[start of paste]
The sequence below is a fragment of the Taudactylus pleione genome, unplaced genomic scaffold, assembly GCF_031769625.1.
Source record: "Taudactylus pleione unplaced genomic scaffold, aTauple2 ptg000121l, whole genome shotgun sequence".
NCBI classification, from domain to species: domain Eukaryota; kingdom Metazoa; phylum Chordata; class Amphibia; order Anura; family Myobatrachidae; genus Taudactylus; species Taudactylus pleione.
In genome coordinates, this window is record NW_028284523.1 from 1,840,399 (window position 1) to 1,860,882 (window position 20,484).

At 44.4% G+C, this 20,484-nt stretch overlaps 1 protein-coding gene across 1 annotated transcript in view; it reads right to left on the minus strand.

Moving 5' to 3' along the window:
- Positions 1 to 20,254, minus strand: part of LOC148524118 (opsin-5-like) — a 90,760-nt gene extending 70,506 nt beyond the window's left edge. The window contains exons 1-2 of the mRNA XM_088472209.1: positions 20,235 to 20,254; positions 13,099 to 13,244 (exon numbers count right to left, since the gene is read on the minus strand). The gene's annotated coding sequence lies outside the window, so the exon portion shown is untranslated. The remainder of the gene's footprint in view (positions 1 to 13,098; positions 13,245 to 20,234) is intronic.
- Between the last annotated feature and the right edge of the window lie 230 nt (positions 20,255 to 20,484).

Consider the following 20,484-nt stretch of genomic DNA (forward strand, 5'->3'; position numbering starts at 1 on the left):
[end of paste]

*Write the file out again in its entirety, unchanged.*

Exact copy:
The sequence below is a fragment of the Taudactylus pleione genome, unplaced genomic scaffold, assembly GCF_031769625.1.
Source record: "Taudactylus pleione unplaced genomic scaffold, aTauple2 ptg000121l, whole genome shotgun sequence".
NCBI classification, from domain to species: domain Eukaryota; kingdom Metazoa; phylum Chordata; class Amphibia; order Anura; family Myobatrachidae; genus Taudactylus; species Taudactylus pleione.
In genome coordinates, this window is record NW_028284523.1 from 1,840,399 (window position 1) to 1,860,882 (window position 20,484).

At 44.4% G+C, this 20,484-nt stretch overlaps 1 protein-coding gene across 1 annotated transcript in view; it reads right to left on the minus strand.

Moving 5' to 3' along the window:
- Positions 1 to 20,254, minus strand: part of LOC148524118 (opsin-5-like) — a 90,760-nt gene extending 70,506 nt beyond the window's left edge. The window contains exons 1-2 of the mRNA XM_088472209.1: positions 20,235 to 20,254; positions 13,099 to 13,244 (exon numbers count right to left, since the gene is read on the minus strand). The gene's annotated coding sequence lies outside the window, so the exon portion shown is untranslated. The remainder of the gene's footprint in view (positions 1 to 13,098; positions 13,245 to 20,234) is intronic.
- Between the last annotated feature and the right edge of the window lie 230 nt (positions 20,255 to 20,484).

Consider the following 20,484-nt stretch of genomic DNA (forward strand, 5'->3'; position numbering starts at 1 on the left):